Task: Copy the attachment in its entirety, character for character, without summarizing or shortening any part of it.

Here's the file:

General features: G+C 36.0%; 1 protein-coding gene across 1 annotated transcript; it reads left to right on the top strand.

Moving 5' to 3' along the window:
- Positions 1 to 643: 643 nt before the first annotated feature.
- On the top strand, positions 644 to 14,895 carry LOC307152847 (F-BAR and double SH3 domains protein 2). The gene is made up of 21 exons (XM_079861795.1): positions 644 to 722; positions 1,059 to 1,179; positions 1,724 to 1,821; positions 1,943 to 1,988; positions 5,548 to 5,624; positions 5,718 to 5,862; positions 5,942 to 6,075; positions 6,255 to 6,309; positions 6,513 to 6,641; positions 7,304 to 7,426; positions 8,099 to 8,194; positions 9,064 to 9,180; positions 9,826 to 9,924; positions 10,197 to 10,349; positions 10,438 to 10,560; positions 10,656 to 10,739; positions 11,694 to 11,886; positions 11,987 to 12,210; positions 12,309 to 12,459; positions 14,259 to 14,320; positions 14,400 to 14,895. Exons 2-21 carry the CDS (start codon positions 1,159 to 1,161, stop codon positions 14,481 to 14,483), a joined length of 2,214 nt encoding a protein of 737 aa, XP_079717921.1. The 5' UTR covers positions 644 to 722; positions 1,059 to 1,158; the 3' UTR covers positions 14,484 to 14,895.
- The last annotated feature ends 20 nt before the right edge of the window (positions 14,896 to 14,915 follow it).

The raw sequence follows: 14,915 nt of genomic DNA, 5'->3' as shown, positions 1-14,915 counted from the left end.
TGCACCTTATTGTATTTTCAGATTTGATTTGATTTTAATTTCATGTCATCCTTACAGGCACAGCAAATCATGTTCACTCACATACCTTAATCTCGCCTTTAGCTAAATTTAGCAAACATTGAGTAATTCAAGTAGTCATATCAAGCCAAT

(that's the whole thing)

General features: G+C 36.0%; 1 protein-coding gene across 1 annotated transcript; it reads left to right on the top strand.

Moving 5' to 3' along the window:
- Positions 1 to 643: 643 nt before the first annotated feature.
- On the top strand, positions 644 to 14,895 carry LOC307152847 (F-BAR and double SH3 domains protein 2). The gene is made up of 21 exons (XM_079861795.1): positions 644 to 722; positions 1,059 to 1,179; positions 1,724 to 1,821; positions 1,943 to 1,988; positions 5,548 to 5,624; positions 5,718 to 5,862; positions 5,942 to 6,075; positions 6,255 to 6,309; positions 6,513 to 6,641; positions 7,304 to 7,426; positions 8,099 to 8,194; positions 9,064 to 9,180; positions 9,826 to 9,924; positions 10,197 to 10,349; positions 10,438 to 10,560; positions 10,656 to 10,739; positions 11,694 to 11,886; positions 11,987 to 12,210; positions 12,309 to 12,459; positions 14,259 to 14,320; positions 14,400 to 14,895. Exons 2-21 carry the CDS (start codon positions 1,159 to 1,161, stop codon positions 14,481 to 14,483), a joined length of 2,214 nt encoding a protein of 737 aa, XP_079717921.1. The 5' UTR covers positions 644 to 722; positions 1,059 to 1,158; the 3' UTR covers positions 14,484 to 14,895.
- The last annotated feature ends 20 nt before the right edge of the window (positions 14,896 to 14,915 follow it).

The raw sequence follows: 14,915 nt of genomic DNA, 5'->3' as shown, positions 1-14,915 counted from the left end.
TGCACCTTATTGTATTTTCAGATTTGATTTGATTTTAATTTCATGTCATCCTTACAGGCACAGCAAATCATGTTCACTCACATACCTTAATCTCGCCTTTAGCTAAATTTAGCAAACATTGAGTAATTCAAGTAGTCATATCAAGCCAAT